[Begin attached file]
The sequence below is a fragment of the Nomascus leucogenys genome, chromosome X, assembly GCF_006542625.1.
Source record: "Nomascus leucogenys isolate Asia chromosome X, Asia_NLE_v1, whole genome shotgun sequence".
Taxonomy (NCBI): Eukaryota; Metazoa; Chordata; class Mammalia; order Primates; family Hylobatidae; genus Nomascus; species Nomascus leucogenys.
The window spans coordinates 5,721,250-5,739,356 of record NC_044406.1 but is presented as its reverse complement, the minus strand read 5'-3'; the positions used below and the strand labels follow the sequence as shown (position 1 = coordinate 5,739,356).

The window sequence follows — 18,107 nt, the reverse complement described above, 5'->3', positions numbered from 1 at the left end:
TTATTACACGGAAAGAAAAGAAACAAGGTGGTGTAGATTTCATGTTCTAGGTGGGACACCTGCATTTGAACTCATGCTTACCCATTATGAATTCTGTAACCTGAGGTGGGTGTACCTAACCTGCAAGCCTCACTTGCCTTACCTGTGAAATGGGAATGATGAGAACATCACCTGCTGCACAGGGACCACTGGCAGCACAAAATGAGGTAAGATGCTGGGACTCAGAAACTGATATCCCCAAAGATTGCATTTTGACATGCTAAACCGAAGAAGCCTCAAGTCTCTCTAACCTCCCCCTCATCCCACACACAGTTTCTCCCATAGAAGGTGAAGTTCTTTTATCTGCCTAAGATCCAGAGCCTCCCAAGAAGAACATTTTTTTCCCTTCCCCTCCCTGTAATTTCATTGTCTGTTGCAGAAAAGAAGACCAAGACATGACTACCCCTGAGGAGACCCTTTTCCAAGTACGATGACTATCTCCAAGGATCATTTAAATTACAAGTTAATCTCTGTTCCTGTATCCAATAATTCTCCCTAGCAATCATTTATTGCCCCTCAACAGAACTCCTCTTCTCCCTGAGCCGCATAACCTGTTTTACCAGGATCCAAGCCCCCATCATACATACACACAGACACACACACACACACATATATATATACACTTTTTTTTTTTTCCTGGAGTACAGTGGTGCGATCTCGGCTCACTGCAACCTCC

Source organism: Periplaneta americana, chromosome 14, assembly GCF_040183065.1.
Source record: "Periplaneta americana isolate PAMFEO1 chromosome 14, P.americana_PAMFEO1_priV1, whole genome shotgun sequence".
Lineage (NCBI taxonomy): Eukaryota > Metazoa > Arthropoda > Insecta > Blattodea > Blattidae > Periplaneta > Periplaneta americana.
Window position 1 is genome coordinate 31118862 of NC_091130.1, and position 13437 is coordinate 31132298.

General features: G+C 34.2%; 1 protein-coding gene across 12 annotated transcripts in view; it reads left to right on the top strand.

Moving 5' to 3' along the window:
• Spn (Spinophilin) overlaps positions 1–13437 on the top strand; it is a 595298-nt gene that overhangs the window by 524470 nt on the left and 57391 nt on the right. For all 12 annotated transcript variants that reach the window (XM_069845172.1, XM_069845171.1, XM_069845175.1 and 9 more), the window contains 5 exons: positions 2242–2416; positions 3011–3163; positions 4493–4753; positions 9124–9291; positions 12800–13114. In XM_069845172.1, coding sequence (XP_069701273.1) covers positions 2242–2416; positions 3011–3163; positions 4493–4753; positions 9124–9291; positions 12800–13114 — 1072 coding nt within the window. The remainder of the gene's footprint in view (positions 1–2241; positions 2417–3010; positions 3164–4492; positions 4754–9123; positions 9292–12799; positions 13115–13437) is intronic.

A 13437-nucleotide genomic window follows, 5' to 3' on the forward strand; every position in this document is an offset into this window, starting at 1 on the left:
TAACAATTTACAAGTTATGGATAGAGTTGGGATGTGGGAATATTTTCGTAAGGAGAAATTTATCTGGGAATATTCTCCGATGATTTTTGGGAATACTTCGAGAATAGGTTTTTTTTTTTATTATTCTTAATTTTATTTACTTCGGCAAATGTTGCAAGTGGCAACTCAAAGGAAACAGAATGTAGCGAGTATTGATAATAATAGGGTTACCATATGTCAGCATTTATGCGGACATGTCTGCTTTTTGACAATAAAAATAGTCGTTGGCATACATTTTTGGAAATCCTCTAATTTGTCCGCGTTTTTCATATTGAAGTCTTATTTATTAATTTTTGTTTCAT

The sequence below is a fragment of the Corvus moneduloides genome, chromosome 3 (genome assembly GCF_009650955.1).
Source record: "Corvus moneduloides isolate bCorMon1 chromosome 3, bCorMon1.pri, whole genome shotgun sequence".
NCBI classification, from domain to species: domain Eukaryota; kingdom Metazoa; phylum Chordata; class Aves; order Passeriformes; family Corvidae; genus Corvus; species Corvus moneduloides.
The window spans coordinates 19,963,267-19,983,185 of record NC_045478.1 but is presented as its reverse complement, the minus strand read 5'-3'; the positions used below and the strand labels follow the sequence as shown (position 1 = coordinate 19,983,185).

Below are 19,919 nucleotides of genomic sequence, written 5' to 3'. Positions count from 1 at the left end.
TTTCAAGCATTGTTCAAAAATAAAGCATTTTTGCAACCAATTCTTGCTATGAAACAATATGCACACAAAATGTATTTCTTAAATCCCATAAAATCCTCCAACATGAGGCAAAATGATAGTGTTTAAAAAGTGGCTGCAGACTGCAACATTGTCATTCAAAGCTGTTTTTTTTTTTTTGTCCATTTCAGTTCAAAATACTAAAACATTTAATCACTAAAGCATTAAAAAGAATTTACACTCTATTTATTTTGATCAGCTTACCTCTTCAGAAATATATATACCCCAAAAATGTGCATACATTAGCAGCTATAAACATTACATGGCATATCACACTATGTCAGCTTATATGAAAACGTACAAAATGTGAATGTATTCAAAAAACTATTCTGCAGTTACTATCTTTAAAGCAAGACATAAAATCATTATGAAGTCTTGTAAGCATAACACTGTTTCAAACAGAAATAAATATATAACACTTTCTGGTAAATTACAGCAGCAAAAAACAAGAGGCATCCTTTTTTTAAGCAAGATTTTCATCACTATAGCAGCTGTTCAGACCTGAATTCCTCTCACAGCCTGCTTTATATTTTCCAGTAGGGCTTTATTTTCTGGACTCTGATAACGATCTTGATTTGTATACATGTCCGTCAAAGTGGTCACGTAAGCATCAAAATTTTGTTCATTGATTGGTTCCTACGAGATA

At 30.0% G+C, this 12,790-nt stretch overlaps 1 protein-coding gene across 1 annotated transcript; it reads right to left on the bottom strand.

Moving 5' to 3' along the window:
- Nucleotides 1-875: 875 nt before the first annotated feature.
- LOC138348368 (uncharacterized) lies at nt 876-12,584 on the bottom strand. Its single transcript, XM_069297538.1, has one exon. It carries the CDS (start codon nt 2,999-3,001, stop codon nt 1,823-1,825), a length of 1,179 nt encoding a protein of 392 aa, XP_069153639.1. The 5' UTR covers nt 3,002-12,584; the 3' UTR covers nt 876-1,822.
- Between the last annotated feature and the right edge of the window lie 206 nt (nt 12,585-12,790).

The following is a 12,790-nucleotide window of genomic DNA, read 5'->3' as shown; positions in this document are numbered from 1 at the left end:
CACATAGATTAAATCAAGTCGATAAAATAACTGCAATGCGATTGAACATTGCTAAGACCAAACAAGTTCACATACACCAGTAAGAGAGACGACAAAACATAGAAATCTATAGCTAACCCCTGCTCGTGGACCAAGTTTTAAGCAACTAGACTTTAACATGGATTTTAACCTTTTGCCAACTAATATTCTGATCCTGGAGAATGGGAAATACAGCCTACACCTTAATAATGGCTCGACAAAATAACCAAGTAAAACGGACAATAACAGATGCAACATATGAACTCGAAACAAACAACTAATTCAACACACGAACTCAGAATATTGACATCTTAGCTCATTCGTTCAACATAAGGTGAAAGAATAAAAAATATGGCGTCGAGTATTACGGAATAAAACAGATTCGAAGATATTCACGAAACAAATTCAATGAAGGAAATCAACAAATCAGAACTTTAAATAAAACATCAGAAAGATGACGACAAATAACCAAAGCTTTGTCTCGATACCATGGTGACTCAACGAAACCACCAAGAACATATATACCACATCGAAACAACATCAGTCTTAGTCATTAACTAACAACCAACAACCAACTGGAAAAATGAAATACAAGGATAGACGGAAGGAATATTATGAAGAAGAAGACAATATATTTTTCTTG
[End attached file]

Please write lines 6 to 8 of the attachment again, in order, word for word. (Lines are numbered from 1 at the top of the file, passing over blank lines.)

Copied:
TTATTACACGGAAAGAAAAGAAACAAGGTGGTGTAGATTTCATGTTCTAGGTGGGACACCTGCATTTGAACTCATGCTTACCCATTATGAATTCTGTAACCTGAGGTGGGTGTACCTAACCTGCAAGCCTCACTTGCCTTACCTGTGAAATGGGAATGATGAGAACATCACCTGCTGCACAGGGACCACTGGCAGCACAAAATGAGGTAAGATGCTGGGACTCAGAAACTGATATCCCCAAAGATTGCATTTTGACATGCTAAACCGAAGAAGCCTCAAGTCTCTCTAACCTCCCCCTCATCCCACACACAGTTTCTCCCATAGAAGGTGAAGTTCTTTTATCTGCCTAAGATCCAGAGCCTCCCAAGAAGAACATTTTTTTCCCTTCCCCTCCCTGTAATTTCATTGTCTGTTGCAGAAAAGAAGACCAAGACATGACTACCCCTGAGGAGACCCTTTTCCAAGTACGATGACTATCTCCAAGGATCATTTAAATTACAAGTTAATCTCTGTTCCTGTATCCAATAATTCTCCCTAGCAATCATTTATTGCCCCTCAACAGAACTCCTCTTCTCCCTGAGCCGCATAACCTGTTTTACCAGGATCCAAGCCCCCATCATACATACACACAGACACACACACACACACATATATATATACACTTTTTTTTTTTTCCTGGAGTACAGTGGTGCGATCTCGGCTCACTGCAACCTCC

Source organism: Periplaneta americana, chromosome 14, assembly GCF_040183065.1.
Source record: "Periplaneta americana isolate PAMFEO1 chromosome 14, P.americana_PAMFEO1_priV1, whole genome shotgun sequence".